^ That excerpt was from the actual course… not a blooper reel. This is what was shipped.

Next, we hit our biggest assignment to date, the midterm. The midterm was simple and yet terrifying with the title: “Build an AI Startup”…

Wow! If you’ve ever done a hackathon before there are all kinds of wild problems with “who owns what?” and scope of work. The midterm instructions were a bit chaotic. Keep in mind, we’ve been taught to search for code, and a lot of students are still trying to grasp basics of Web much less AI. Quite a few desperate students filled the midterm chat asking for direction. I helped where I could.

I don’t know how many people successfully formed a team and accomplished this, but I can tell you I saw a lot of people fighting to keep partners, organize concepts, and actually deliver this mid-term (was 2 weeks but got extended to 3 weeks). I’m sure a lot of people worked very hard because I spent a significant amount of time working on my midterm in time to have it done, all while seeing people make posts like these:

I tried jumping in and helping a few people. I even did a Zoom call with a fellow student to help him get caught up on his homework. Maybe we didn’t start with 500, but people were dropping left and right. The weekly live-stream count was dropping and dropping … and then it happened.

The Straw that Broke Me

FINALLY, I had caught up on finishing the mid-term, I had finished the two weeks of homework I fell behind, and the people I’d helped were on track to catch up. All the while, I’ve got a major deliverable at my full-time job.

And then I saw this:

Wait… did Siraj copy and paste his course content from this blog article? No… it’s worse… he changed it just enough so that no one would catch him.

I’m not going to play the copyright high-ground here. We can all name people who mess up a quote, use an image they don’t have rights to, or maybe even have a friend with a bootleg movie. There are a lot of situations where copyrights turn into silly games. Legal systems are complicated, but this one wasn’t. This felt wrong. Very wrong.

I reached out to the author to see if they knew. This was a shock… followed by another shock that hit the same day.

Siraj bragged to us in a live-stream about him publishing this paper, but as it turns out, it’s just another plagiarism. It looks like he even used the same word-flipper which actually, in some places uses the wrong words for the tech he’s discussing!

Sirajaholics jumped to his aid, and disgruntled non-refunded students railed against them. That argument got stomped out by Siraj himself, who took the blame.

Wow! It’s true. I’m not sure slowing down is the fix.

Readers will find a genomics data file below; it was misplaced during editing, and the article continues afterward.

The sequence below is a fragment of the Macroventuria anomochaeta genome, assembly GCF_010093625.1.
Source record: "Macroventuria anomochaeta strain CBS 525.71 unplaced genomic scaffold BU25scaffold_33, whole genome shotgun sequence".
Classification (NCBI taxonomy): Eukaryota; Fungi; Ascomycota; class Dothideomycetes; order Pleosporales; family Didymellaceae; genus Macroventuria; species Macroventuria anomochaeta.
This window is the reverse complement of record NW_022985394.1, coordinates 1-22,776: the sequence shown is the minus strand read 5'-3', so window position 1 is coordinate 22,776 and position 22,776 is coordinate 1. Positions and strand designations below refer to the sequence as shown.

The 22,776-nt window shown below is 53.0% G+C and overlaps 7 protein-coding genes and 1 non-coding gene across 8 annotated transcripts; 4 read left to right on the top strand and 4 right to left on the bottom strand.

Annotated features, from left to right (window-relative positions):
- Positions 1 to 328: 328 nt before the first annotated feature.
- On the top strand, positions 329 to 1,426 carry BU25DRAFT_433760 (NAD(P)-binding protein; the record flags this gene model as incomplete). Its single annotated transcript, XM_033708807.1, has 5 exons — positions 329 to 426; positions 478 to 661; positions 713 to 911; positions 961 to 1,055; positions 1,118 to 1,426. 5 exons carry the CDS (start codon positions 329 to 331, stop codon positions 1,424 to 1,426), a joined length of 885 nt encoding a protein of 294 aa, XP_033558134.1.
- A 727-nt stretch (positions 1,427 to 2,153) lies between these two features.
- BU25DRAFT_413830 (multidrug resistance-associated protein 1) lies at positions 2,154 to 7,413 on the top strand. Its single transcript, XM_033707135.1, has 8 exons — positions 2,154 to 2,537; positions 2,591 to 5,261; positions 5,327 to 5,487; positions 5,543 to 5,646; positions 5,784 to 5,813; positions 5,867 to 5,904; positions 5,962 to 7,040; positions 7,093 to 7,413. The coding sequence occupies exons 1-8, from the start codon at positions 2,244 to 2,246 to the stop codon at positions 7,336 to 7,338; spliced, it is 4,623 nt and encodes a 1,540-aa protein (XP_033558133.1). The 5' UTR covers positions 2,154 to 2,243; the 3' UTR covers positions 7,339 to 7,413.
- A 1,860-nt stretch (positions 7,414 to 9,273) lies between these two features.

Suspicions confirmed… 🙀

Withdrawing

I’ve had a good-spirited chat with fellow students. We discussed quite a few things, like “Will this certificate be worth anything?” and “Do you think he’ll actually make those connections at the end?” and “What did I really learn?”

But I have to put utility aside. Could I make lemons into lemonade? Of course. I’m lucky enough to be in a place in my life and have the privilege to complete this course on the off-chance that it provides a fraction of the sunk costs I’ve invested. I’ve only got 3 more assignments left!

But the problem isn’t material anymore, it’s moral. I can’t ascribe my name to something that’s clearly amoral. With a little Googling, I found Siraj has frustrated quite a few people. This isn’t the first time he’s been accused of stealing content either! It took me a minute in chat with the other students, but the thing that really called me to Siraj in the first place was gone.

It’s not cute, it’s not fun, it’s honestly disturbing.

I don’t want the cert, the referrals, or the videos. I don’t want any of it. It’s all tainted now. And that’s the worst part. Those poor students who put this certificate (if they ever get one) on their resume. There’s no spin that shakes off this stink.

A Note to Siraj

Maybe it’s hubris that makes me think you’ll read this, but given the story from above, it seems like the right place.

Siraj, your superpower is people. When you do something great you make the world a better place, and when you take code, blogs, and money from others without properly attributing either in time or credit… it brings us all down.

Your discord chat is still echoing with people displeased on all levels and every time you announce you’ll do better in some public forum. Meanwhile, the people who believed in you are still met with a disgusting silence.

You had the people and the chance to make a huge difference. I’m not sure where you were, or what you were doing, but it should have been you helping students as you promised. Your course is empty, your words are meaningless, and your fans are leaving.

To all your remaining students, I wish the best, but speaking for myself, and probably a lot of other x-fans, when it comes to you, “no thanks”.

Gant Laborde

Written by

Software Consultant, Adjunct Professor, Published Author, Award Winning Speaker, Mentor, Organizer and Immature Nerd :D — Lately full of React Native Tech